Matt Wasserlauf is CEO of BBE, an online video advertising company.
AdExchanger.com: In a nutshell, what problem(s) is BBE solving today?
MW: BBE is providing efficiency and effectiveness in online video. Efficiencies are captured by price, but not only price. We built VINDICO, our proprietary video ad-server and tracking system to remove the speed bumps and make buying in video more efficient. We’re solving effectiveness by aggregating premium content with in-stream video advertising and helping grow that content by producing quality video such as our Webby award winning series, Jen & Barb: Mom Life.
How are the key points of differentiation between BBE and competitors such as Tremor Media, Adconion and others?
Key points of differentiation with our competitors begins and ends with our focus: in-stream video. Companies like Tremor and Adconion built their early success on rich media and video in banners. BBE has always been focused on in-stream, high quality video. VINDICO, our proprietary, MRC-accredited video ad-server and our original programming, highlighted by our Webby award-winning Jen & Barb: Mom Life, are other points of differentiation for the company.
The exchange model has been slow to gain momentum, however in the long term it will definitely play an important role. I think we’ll see the biggest impact on the direct response side. As online video becomes mainstream, there will be a tipping point where tier-two and tier-three advertisers place more importance on the quantity over quality of content (tier-one advertisers will always keep quality in the forefront) . That’s when an exchange model will emerge.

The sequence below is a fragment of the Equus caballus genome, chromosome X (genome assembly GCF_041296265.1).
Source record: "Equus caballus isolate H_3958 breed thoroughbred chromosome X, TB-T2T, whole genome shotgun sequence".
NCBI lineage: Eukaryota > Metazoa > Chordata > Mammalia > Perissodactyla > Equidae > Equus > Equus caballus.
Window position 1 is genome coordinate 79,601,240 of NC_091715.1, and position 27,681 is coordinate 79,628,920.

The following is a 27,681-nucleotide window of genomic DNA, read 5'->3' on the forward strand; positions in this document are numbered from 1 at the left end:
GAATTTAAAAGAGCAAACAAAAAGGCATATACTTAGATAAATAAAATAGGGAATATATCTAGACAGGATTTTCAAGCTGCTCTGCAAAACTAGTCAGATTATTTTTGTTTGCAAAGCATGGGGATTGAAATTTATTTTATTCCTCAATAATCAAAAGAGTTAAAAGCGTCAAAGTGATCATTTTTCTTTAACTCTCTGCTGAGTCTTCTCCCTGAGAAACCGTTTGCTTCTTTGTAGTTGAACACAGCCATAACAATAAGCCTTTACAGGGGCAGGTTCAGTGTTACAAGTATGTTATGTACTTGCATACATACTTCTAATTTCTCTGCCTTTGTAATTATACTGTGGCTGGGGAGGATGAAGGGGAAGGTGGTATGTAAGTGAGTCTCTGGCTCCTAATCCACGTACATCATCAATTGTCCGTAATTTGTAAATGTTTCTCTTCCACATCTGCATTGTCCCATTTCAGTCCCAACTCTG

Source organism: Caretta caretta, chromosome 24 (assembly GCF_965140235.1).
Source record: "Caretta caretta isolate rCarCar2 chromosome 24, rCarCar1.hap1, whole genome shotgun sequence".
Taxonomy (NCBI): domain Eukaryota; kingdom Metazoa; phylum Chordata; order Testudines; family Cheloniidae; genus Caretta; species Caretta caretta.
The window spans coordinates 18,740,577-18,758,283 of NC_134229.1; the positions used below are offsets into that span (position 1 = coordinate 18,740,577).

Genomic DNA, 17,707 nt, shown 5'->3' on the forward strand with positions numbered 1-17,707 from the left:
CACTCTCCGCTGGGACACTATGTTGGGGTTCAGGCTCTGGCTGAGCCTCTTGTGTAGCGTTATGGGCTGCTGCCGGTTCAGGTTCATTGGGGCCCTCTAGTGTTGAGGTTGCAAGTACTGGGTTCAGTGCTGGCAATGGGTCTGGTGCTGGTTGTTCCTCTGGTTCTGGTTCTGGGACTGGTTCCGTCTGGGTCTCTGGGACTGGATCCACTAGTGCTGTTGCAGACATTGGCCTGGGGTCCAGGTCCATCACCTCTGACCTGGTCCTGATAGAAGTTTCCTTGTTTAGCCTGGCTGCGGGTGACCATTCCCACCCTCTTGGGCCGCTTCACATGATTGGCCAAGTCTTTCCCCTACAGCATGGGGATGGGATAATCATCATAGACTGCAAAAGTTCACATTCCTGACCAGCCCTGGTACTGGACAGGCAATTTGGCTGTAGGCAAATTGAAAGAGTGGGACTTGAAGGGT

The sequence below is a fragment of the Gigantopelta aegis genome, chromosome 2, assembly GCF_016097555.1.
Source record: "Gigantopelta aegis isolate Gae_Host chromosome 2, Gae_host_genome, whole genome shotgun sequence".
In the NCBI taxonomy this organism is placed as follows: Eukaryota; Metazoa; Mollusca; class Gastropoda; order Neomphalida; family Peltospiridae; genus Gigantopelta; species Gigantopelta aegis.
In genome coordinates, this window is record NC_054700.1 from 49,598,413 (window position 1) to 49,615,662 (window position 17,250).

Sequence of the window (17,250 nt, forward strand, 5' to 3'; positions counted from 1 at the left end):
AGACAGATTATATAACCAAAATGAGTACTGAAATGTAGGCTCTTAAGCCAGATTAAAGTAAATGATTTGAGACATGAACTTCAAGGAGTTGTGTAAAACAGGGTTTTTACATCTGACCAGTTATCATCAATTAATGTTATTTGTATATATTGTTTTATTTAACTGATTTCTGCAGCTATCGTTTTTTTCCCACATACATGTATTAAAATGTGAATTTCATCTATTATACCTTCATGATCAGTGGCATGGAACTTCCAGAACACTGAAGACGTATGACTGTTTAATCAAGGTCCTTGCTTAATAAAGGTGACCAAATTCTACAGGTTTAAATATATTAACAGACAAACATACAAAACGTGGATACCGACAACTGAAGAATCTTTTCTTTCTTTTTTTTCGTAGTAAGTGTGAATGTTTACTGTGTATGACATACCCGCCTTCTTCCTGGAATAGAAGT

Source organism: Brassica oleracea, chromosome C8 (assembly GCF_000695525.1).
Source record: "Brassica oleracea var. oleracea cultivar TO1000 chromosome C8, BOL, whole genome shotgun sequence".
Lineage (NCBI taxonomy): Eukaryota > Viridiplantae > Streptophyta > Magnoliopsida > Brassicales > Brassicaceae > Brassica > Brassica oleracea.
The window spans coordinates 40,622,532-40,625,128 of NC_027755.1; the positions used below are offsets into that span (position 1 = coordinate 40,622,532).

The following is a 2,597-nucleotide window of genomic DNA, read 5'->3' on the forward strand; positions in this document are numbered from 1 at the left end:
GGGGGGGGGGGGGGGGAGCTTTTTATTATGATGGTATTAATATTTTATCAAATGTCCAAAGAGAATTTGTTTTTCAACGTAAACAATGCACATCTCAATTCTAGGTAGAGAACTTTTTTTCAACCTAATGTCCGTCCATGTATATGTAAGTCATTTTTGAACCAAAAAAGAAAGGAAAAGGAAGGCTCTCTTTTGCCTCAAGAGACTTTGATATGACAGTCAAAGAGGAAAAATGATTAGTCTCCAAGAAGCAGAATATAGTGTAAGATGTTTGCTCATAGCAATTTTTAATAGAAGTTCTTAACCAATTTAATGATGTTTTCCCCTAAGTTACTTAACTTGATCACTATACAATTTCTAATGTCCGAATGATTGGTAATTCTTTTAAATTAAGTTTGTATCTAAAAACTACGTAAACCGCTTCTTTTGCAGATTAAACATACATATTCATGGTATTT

In your opinion, are there parallels between BBE's VINDICO subsidiary's demand-side ad server and the emerging demand side platform model in display? What's causing this development?
It’s all being driven by the demand for automation. Our clients need their video investment to be made simple (like display). Unfortunately video remains a labor intensive industry, however VINDICO makes it easy by automating the process and removing the labors of manual delivery. In turn, this decrease some of the cost of doing business. Which makes our clients very happy.
What is holding back more dollars being spent through online video advertising networks today?
The Big 4 are Education, Measurement, Creative, and Quality of Content.
How has your partnership with Quantcast evolved? Why is it important to BBE?
Measurement is huge focus for video networks. When we partner with companies like Quantcast, we are able to build better measurement tools which deliver more targeted campaigns and more robust results to our clients. This is a win-win for everyone in that it BBE is able to build a better product, Quantcast is able to captures more share of the online universe, and our clients become more comfortable investing more of their budget in video.
It would appear that marketers are just starting to buy efficiently audience across marketing channels - e.g. mapping individual user cookies across video, display, mobile. Is BBE ready to help the marketer understand attribution across all these channels?
Absolutely. We adamantly believe that cross-platform is where the future will be. In fact, we’ve just begun testing methodologies for showing scale against user data in video. It’s very exciting stuff. Can’t say much more beyond that.
What is BBE's target market today? And can you share any trends that you're seeing with your clients today?
Our client roster is primarily composed of the Fortune 500 companies, however we are seeing a distinct trend of video running deeper and bleeding quicker into Fortune 1000+ companies than we initially predicated. Online video is truly becoming a standard part of all media plans. Its now more familiar and in turn is more generally accepted. A crucial element fueling this evolution is the interest from smaller and regional companies who have limited funds, but need to be incredible efficient, effective, and targeted with their buys. Those are the clients that are really pushing the boundaries of the industry.
Last question - when does convergence happen between TV and online? Where is it on your roadmap?
Truth be told, everyone thought I would happen before 2010. It didn’t. But NOW we are really starting to see the acceleration. If I had to guess, I believe a complete convergence will happen in the next 2 -3 years. It’s definitely on the forefront of our roadmap.